Now The Studies Say We Should Let Our Infants ‘Cry It Out.’ Make Up Your Minds, Researchers
Wasn’t it just a few months ago that we were reassured that infant sleep training was kind of a bust? At that time, studies showed that infants who were able to self-soothe to sleep didn’t necessarily become children who were able to do the same. There were obvious benefits for parents, but for kids – not so much.
There were even studies that went as far as to say if you were sleep training using the ever-popular Ferber or “cry it out method,” you were probably raising a nervous, stressed-out kid:
With neuroscience, we can confirm what our ancestors took for granted—that letting babies get distressed is a practice that can damage children and their relational capacities in many ways for the long term. We know now that leaving babies to cry is a good way to make a less intelligent, less healthy but more anxious, uncooperative and alienated person who can pass the same or worse traits on to the next generation.
Whoa. Harsh. But it doesn’t really matter anyway, because now researchers are saying exactly the opposite. In yet another new study, we’re now being told that infants who aren’t sleep trained become more irritable than those who are, and we should seek help if our children are still having trouble sleeping through the night at 18 months.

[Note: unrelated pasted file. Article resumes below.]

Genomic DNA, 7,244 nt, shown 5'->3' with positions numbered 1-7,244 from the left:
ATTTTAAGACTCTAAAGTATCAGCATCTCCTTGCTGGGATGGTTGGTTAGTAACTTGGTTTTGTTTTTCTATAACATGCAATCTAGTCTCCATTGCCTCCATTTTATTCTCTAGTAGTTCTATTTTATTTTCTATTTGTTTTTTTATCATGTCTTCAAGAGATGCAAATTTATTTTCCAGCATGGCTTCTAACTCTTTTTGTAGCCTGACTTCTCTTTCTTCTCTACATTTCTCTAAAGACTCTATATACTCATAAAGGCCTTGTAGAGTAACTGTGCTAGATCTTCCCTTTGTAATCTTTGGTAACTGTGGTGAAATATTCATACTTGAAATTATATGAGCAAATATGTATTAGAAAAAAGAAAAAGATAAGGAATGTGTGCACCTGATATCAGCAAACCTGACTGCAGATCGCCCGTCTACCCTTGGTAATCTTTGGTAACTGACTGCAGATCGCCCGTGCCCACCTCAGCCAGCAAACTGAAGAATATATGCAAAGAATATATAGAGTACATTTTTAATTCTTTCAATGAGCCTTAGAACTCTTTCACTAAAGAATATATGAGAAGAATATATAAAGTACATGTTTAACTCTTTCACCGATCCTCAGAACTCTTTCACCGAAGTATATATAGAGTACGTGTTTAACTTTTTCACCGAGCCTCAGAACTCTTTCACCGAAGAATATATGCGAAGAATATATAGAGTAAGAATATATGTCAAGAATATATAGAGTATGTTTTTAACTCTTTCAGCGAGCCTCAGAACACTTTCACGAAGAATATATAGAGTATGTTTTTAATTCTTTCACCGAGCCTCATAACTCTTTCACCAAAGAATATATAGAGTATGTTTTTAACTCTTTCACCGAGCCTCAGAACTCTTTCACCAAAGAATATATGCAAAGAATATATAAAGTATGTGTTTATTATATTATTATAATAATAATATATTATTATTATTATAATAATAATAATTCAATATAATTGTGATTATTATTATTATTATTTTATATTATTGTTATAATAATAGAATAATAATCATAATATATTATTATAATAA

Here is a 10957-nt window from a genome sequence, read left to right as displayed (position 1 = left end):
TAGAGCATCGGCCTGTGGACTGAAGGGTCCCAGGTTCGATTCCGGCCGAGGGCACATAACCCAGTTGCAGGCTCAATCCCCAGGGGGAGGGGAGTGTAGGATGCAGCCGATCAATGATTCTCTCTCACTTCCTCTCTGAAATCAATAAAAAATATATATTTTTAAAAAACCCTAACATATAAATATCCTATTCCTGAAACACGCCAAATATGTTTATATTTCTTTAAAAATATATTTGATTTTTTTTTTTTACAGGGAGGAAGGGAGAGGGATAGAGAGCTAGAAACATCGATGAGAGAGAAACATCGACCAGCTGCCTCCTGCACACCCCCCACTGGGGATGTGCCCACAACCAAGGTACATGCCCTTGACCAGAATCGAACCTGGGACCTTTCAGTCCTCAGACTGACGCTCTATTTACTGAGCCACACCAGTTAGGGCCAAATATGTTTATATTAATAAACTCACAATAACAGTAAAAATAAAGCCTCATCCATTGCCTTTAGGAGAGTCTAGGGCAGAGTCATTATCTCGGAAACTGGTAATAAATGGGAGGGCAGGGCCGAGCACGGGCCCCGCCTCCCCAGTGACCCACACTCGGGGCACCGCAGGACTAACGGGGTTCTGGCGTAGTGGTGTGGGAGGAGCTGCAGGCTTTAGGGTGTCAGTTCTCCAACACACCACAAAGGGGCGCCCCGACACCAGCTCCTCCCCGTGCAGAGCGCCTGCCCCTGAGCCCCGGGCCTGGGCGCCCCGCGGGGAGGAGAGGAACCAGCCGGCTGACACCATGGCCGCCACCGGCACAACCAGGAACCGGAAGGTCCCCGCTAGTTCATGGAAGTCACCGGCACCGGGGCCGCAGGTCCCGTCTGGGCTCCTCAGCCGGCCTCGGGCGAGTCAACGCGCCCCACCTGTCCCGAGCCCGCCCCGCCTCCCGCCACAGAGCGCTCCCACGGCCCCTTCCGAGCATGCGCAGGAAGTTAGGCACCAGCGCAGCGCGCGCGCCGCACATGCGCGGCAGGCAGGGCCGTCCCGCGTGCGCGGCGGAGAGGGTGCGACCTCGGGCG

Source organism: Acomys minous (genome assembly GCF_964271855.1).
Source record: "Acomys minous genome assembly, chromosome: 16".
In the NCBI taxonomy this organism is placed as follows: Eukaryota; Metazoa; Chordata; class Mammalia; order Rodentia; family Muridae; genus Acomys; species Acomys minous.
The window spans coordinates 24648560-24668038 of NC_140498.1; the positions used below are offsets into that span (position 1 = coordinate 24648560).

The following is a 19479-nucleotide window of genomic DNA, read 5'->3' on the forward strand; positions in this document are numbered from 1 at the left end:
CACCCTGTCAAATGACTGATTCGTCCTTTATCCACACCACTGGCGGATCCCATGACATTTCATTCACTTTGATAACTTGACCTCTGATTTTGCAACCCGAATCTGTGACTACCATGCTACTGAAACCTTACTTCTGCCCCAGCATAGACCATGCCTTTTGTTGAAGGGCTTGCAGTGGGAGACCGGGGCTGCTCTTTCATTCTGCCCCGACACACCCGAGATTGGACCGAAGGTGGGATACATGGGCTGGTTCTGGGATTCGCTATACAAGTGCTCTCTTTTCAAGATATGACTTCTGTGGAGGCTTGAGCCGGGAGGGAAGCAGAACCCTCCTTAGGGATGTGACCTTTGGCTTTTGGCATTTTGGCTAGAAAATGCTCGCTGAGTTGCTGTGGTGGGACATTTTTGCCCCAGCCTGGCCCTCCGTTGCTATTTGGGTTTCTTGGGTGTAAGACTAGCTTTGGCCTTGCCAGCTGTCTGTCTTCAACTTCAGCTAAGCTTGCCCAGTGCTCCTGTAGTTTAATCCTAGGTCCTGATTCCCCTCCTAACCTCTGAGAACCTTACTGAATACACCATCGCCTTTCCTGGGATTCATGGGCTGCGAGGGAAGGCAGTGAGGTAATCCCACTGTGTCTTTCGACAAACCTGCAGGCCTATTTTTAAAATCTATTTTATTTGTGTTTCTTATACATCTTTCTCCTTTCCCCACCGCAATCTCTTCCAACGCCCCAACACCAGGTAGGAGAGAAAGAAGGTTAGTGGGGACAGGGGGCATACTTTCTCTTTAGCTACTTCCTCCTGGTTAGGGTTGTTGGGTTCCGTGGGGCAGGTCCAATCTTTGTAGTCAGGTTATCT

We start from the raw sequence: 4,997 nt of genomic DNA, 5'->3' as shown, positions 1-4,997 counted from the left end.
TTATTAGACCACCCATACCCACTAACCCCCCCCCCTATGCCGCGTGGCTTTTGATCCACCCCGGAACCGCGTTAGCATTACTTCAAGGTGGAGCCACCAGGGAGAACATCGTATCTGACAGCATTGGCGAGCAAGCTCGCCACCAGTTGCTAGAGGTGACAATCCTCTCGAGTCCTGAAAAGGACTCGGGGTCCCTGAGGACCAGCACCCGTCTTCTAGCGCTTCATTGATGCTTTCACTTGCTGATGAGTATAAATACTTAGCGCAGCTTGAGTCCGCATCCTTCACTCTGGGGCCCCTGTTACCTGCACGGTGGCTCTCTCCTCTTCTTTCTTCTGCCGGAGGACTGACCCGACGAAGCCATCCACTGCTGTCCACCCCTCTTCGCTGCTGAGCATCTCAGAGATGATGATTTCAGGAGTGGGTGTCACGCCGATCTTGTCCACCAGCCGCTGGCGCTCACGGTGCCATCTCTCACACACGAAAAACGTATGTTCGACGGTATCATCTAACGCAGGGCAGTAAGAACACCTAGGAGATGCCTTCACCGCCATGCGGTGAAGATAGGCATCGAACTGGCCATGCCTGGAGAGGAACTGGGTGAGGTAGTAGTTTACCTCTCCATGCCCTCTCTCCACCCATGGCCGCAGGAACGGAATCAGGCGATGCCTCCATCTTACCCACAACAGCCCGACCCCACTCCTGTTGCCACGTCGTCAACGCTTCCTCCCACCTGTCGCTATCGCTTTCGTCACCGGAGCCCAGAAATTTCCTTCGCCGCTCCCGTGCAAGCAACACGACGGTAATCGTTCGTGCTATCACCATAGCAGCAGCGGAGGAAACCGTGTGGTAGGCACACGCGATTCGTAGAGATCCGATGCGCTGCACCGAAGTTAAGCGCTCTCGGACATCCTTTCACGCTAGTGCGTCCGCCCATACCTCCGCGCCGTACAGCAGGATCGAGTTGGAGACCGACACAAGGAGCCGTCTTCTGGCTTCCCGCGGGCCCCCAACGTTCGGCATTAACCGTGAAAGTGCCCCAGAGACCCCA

I give up.
Personally, I couldn’t bear sleep training. Not because I thought it was a horrible idea, just because I am a total wimp that couldn’t handle hearing my child cry to the point of choking and gagging. I gave up early. He’s two now, and sleeps fine – but I have to admit it took a while. My husband and I probably would have benefited from trying harder to sleep train. But my child is a happy, healthy, friendly, well-adjusted toddler. I don’t know if that has anything to do with not sleep training.
Now number two is on the way. I think I am going to approach it in the same way. I’m going to see what I can bear. If he or she responds the same way my son did – it probably won’t be happening. I’m pretty comfortable with our own trial-and-error approach to it. And since the researchers will probably be saying a totally different thing next week – we’re probably just better off ignoring them.